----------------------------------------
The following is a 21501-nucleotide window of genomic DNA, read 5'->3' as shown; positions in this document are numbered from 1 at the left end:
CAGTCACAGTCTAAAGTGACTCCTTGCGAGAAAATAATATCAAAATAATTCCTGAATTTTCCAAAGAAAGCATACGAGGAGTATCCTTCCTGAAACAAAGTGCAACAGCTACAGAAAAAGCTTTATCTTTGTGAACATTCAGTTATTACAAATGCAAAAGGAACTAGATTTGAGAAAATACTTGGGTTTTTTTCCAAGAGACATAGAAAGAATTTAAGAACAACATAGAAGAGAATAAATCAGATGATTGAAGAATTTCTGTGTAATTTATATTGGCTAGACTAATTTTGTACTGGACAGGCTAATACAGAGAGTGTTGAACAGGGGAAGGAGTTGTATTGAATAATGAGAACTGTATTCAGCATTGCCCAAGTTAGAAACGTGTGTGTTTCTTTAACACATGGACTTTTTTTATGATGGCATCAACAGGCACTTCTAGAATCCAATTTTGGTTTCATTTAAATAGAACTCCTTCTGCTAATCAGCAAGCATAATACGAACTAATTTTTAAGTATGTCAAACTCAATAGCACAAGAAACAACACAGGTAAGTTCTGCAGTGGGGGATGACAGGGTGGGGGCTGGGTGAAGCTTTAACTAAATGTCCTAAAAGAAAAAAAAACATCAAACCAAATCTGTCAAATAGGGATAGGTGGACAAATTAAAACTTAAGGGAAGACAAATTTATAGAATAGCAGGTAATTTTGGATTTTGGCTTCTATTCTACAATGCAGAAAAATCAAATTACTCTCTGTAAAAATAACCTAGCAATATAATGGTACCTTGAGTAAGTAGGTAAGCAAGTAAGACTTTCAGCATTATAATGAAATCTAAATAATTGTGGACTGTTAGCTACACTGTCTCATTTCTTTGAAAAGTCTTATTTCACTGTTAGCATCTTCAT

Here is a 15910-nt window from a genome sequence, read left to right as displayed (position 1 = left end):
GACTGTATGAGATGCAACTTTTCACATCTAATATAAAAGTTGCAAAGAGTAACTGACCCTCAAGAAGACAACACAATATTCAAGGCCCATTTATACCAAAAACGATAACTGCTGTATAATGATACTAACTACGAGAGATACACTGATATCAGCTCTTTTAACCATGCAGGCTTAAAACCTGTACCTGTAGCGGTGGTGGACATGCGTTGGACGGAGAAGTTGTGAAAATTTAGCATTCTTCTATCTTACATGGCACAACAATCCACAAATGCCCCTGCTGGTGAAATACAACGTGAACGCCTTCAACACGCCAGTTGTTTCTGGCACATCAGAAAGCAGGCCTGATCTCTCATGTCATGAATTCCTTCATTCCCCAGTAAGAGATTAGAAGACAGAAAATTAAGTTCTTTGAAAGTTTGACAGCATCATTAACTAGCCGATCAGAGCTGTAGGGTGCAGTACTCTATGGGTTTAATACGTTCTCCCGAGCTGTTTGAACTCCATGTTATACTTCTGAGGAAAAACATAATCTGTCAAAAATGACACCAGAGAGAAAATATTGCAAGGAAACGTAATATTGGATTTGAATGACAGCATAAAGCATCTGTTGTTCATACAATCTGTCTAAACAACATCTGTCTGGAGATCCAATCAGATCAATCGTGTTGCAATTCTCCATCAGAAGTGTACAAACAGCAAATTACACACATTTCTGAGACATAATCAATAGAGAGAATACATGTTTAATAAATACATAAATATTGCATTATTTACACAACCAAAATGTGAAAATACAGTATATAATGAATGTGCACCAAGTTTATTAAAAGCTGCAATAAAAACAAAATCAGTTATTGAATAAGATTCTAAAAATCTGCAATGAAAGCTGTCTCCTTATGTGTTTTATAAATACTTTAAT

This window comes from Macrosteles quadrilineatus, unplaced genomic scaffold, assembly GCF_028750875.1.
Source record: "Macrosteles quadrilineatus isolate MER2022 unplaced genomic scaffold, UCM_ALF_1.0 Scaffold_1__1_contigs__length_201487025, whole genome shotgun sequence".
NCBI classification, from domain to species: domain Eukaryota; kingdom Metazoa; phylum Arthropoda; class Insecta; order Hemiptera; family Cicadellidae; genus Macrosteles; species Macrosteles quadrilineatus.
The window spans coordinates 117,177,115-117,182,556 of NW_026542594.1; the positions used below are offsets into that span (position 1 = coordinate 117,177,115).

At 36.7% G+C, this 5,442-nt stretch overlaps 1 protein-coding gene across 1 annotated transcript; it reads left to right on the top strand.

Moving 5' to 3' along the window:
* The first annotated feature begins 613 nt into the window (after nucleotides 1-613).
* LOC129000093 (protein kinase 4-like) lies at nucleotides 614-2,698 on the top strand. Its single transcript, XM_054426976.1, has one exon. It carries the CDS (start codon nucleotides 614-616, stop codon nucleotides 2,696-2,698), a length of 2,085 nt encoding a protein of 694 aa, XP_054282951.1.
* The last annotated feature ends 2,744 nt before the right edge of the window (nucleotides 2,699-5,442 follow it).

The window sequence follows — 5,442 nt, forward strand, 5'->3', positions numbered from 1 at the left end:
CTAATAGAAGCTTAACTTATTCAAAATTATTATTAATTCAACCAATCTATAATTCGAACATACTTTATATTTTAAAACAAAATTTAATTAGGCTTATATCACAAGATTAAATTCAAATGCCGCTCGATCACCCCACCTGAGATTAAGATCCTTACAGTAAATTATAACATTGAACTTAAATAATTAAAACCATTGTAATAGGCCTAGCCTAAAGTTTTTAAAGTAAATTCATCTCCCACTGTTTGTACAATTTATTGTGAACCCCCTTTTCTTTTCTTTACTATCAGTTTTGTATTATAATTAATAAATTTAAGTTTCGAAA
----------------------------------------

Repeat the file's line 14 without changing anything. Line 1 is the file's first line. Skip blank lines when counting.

The window sequence follows — 5,442 nt, forward strand, 5'->3', positions numbered from 1 at the left end: